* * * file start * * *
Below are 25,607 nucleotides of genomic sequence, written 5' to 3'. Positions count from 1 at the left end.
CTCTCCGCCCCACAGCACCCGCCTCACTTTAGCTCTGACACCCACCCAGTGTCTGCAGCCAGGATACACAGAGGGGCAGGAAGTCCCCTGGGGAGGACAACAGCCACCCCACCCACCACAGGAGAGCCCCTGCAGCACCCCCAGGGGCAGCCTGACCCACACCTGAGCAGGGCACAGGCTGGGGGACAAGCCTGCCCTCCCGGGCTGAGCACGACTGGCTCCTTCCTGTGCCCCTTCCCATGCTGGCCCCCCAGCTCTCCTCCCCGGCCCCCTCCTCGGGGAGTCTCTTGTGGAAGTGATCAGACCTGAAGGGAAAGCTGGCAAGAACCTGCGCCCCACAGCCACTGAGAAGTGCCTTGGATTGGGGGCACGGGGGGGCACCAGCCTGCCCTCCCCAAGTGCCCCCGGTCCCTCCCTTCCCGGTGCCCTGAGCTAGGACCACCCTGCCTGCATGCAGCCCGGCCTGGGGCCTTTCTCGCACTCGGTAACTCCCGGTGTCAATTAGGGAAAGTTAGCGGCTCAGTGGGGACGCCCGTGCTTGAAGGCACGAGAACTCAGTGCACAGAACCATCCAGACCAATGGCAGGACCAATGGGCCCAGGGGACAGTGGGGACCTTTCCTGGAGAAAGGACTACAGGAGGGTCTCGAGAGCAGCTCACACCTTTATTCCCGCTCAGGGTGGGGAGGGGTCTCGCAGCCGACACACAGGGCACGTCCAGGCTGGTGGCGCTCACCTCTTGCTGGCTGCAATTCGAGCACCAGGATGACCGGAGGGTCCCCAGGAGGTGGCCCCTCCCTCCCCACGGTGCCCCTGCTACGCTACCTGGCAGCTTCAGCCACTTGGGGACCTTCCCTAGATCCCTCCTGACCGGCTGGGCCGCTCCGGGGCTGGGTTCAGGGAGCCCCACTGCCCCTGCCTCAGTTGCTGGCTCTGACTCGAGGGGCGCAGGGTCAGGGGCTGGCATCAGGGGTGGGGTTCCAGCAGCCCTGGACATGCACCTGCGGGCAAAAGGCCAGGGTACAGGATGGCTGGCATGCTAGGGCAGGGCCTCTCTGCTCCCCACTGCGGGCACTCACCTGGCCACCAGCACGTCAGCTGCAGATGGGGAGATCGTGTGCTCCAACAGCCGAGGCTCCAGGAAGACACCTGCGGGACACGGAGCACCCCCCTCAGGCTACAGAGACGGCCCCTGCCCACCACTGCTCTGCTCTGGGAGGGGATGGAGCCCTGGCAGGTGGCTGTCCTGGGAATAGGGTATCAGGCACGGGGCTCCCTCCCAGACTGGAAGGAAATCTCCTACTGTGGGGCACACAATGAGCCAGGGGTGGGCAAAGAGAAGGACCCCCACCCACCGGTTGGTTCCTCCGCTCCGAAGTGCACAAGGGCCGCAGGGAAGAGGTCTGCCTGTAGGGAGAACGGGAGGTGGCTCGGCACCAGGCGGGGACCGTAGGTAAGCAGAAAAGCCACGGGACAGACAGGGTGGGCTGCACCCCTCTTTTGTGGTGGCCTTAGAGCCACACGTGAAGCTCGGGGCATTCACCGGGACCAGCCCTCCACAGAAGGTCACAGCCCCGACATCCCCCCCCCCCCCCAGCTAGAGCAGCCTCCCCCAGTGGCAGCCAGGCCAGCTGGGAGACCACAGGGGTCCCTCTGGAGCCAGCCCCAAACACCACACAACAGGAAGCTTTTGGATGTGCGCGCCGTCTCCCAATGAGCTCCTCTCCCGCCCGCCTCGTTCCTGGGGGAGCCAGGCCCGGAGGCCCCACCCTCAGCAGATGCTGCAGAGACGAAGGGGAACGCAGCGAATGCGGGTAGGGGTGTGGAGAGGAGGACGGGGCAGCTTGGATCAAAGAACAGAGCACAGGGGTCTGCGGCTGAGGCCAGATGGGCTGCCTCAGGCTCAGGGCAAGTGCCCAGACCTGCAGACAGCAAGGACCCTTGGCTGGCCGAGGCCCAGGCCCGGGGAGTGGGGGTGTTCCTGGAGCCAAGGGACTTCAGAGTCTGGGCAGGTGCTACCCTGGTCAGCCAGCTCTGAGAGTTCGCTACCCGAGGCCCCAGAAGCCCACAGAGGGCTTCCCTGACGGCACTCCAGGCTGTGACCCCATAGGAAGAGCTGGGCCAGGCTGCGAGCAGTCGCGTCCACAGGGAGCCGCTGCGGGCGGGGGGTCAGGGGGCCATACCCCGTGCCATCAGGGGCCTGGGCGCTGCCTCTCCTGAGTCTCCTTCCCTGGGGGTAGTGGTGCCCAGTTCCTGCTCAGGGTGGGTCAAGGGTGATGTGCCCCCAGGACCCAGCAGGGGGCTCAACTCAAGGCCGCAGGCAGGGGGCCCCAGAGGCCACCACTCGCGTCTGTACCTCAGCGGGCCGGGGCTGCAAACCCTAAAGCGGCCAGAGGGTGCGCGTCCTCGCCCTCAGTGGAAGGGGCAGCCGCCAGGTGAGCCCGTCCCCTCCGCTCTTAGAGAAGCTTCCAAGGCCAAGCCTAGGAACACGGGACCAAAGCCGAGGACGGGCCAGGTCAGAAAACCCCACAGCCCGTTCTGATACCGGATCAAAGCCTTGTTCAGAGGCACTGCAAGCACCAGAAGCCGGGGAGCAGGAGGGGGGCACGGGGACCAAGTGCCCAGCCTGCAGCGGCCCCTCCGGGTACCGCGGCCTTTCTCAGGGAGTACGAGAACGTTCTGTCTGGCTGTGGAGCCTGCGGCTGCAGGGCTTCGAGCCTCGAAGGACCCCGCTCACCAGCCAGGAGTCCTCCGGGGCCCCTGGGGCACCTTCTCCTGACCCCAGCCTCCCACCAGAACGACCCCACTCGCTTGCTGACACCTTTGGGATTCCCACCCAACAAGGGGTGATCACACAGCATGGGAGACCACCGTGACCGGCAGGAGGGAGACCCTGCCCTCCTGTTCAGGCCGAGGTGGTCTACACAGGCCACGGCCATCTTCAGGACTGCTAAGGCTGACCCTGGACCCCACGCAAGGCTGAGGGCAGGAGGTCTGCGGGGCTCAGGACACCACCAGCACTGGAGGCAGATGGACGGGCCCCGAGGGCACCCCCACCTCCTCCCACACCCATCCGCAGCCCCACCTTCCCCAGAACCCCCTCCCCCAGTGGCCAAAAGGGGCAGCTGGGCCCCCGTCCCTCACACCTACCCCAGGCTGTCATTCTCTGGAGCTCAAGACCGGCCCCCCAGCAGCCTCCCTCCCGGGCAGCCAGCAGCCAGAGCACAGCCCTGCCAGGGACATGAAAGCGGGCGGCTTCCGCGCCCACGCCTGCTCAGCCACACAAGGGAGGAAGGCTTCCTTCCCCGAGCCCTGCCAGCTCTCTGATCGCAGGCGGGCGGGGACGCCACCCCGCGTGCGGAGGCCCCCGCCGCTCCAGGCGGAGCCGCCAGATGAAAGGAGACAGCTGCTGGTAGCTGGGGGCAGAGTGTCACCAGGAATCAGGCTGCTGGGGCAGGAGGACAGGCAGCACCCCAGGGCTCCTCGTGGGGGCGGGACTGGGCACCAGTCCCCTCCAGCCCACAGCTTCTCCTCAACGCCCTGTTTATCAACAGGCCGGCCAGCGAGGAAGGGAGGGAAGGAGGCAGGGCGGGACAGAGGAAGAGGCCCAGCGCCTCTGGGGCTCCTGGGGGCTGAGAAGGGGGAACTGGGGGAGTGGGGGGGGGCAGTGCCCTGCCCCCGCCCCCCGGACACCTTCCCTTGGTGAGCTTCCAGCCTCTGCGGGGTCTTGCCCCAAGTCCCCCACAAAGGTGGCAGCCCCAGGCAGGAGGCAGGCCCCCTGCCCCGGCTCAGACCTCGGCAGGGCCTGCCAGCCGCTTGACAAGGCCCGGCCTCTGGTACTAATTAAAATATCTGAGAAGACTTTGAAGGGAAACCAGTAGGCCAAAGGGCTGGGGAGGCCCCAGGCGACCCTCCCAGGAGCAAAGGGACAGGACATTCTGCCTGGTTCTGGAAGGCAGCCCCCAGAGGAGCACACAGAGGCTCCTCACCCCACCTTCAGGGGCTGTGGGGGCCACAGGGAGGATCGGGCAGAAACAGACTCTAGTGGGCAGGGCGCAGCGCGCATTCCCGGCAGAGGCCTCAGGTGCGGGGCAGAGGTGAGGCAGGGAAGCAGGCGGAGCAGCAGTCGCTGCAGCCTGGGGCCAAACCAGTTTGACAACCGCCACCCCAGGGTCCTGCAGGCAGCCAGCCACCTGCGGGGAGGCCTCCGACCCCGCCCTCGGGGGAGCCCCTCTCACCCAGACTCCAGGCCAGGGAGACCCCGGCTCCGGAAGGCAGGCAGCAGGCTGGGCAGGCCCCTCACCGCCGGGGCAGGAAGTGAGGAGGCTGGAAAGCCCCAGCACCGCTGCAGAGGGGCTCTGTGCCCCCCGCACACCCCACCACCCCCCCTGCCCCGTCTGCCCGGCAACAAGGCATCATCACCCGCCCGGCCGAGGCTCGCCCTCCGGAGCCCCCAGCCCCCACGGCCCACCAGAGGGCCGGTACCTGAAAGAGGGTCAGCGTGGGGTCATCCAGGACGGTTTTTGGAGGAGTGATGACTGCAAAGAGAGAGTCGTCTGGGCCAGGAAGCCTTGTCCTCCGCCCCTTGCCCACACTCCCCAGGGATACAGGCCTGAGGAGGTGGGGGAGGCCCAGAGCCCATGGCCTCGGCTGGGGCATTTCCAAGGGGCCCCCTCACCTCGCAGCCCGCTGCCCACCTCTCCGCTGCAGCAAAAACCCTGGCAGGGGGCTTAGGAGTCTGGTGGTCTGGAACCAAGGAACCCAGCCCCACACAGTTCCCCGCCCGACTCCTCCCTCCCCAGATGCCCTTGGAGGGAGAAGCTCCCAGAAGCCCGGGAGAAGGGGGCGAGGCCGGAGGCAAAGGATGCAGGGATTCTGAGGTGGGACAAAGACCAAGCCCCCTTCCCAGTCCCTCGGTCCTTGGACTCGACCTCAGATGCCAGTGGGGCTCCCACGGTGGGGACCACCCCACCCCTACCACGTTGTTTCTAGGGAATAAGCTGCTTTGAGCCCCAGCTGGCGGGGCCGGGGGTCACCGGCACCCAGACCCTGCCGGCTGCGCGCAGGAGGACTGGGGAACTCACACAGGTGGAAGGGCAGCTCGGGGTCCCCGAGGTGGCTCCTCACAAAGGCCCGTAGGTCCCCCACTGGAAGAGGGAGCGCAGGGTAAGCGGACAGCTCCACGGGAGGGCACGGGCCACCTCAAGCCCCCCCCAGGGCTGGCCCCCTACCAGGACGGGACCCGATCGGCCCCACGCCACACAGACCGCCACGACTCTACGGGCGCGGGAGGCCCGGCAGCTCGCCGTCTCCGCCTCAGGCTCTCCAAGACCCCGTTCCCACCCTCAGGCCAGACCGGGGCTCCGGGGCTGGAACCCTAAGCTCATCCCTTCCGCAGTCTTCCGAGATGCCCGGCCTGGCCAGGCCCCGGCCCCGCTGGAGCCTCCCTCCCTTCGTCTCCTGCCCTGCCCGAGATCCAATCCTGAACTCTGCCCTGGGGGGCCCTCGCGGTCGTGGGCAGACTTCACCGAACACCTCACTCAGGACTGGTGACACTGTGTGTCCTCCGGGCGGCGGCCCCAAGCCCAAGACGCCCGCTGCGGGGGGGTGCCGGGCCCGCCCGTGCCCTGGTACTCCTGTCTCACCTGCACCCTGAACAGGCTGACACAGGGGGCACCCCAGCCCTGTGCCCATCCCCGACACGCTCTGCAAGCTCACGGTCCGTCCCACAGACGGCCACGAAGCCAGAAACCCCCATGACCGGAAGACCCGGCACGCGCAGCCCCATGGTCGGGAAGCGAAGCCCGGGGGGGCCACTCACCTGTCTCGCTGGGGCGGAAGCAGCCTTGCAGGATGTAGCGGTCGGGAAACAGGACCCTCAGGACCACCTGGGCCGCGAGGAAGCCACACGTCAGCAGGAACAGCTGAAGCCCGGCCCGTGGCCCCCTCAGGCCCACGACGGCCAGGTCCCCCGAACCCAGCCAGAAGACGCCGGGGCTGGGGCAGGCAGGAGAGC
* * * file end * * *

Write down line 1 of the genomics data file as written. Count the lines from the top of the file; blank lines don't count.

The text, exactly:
Below are 25,607 nucleotides of genomic sequence, written 5' to 3'. Positions count from 1 at the left end.